This year marks the 200th anniversary of Abraham Lincoln’s birth, so a drive over to Springfield to see the various Lincoln-associated historical sites may well be a good way to spend some time this summer.
The Abraham Lincoln Presidential Library and Museum is an odd place, no matter how mainstream its creators intended for it to be. On the one hand there is an atmosphere of reverence, so much so that you almost expect to be asked to remove your shoes and light joss sticks. On the other hand there is the pop-tech gee-whiz Disney aspect, that, as you can imagine, pulls in a very different direction than the quasi-religious awe that is also encouraged. I liked the place, though, and think that the attempt to combine the two influences works well most of the time. And even when it doesn’t, what the heck, at the least you learn a little history.
The central area to which you enter seemed a little sterile to me, but this is made up for by the wax figures of the Lincoln family and others. I myself had my picture taken with John Wilkes Booth (the quiet type as it turns out), though I intend to tell people it’s Edgar Allen Poe. (See photo to the right; note: that’s not the author of this article.)
The museum runs two productions in two theaters on a continual basis. The first production, “The Ghost of the Library,” was unfortunately preceded by a boring pre-recorded talk by a museum official. But once the show started it was quite entertaining. I don’t want to give away the plot or any of the high-tech secrets, but let me just say that between this production and the other one, the use of smoke and mirrors was more than metaphorical. But the production was fun and educational, too, in the sense that it, like so much of the museum, attempts to make history personal to encourage an interest in it. One thing that was strange was that the whole performance seemed pre-recorded and the voice of the one live actor dubbed. I suppose I should say I only suspect it, but the actor was a very skinny guy whose voice box could barely support a squeak, let alone the orotund tones that poured from the speaker. I’m not complaining about the performance, I’m more concerned for the actor; lip-synching the same few minutes of dialogue God knows how many times a day must be a whole circle of “Actor’s Hell.”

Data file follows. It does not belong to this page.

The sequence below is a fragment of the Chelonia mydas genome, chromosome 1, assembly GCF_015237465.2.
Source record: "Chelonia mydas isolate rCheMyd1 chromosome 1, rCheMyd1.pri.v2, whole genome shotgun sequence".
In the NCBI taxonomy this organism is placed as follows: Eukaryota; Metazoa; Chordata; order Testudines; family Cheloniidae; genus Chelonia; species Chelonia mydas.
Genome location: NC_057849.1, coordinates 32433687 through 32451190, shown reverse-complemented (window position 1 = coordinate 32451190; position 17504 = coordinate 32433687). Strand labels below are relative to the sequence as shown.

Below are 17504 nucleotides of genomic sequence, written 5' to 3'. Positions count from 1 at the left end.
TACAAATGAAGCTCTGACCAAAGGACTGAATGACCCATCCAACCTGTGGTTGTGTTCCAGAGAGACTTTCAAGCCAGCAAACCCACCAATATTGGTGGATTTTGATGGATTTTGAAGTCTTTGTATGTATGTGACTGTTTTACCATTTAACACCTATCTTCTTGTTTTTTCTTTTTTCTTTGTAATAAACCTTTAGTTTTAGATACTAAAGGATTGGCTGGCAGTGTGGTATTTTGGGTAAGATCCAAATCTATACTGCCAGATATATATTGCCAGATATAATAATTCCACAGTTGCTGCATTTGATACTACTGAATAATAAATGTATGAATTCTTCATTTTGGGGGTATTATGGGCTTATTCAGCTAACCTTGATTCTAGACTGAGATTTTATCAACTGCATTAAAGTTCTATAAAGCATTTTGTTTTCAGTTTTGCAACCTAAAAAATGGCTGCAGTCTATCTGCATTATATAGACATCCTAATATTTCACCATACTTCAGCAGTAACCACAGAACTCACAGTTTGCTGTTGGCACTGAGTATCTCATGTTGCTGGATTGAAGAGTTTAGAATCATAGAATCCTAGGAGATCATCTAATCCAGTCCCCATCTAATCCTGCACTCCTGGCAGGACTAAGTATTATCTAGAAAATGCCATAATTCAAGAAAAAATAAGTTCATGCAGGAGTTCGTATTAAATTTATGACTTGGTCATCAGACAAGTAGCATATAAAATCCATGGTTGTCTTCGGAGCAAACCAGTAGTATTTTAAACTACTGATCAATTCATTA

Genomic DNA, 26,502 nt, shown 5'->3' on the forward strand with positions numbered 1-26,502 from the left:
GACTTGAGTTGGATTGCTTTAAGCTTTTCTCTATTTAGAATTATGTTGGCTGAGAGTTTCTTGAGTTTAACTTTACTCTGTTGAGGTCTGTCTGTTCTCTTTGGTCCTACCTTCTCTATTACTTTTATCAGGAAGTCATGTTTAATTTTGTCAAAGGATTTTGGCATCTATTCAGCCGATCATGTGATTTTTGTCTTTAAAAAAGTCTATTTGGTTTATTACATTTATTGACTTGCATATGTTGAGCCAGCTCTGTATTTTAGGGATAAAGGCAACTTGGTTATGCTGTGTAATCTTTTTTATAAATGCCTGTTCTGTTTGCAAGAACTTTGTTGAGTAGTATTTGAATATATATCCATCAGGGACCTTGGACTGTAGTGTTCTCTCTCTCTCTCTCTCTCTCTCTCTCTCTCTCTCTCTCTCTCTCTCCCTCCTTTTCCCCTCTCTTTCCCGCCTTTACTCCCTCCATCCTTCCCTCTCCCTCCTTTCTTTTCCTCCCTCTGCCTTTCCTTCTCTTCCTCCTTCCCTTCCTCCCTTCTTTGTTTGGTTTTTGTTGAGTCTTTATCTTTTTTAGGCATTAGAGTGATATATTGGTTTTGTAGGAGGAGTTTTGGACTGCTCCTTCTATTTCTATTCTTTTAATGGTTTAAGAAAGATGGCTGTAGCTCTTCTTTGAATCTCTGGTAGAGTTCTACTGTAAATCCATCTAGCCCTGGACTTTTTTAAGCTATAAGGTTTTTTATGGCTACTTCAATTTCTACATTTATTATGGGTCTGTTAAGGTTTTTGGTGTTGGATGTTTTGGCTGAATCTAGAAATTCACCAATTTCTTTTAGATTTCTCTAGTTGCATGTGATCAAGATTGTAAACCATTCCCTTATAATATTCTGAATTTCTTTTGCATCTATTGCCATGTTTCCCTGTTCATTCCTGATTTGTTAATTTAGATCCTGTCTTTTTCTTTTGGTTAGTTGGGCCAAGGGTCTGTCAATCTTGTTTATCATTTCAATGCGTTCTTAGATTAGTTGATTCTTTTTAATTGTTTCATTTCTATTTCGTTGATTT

Anyway, the other production has no actors at all, being sheer spectacle, but it has the same educational virtues as the first show. “Lincoln’s Eyes” is a brief biography of the president that uses amusement park techniques to take you on a short ride through Lincoln’s life. I liked it (especially the cannons) and found it unexpectedly moving.
As for the rest of the museum, there’s really too much for one person to take in on one trip. One favorite of mine is the section showing contemporary cartoon takes on Lincoln. Among other things, he is portrayed as a monkey, a Scotsman, a giant, a devil, a frightened dog, a Roman emperor, a blood-thirsty killer, and a circus clown. The “Civil war in 4 minutes” is fascinating, especially if you like maps, and the election of 1860 is presented as a modern, media-driven campaign.
There is an extensive gift shop, as is to be expected, which has a kind of book store feel to it. As you can imagine there is plenty of merchandise to choose from, including Lincoln beards, ball point quill pens, and, for the thirsty, Lincoln bottled water. Before you leave, though, with armloads of booty, you might check out the wall that contains the 200th birthday cards from kids. My favorite simply said, “You rock!” Some of our own school kids are represented there: The Fighting Illini basketball team all signed a basketball that read, “Happy Birthday Abe.”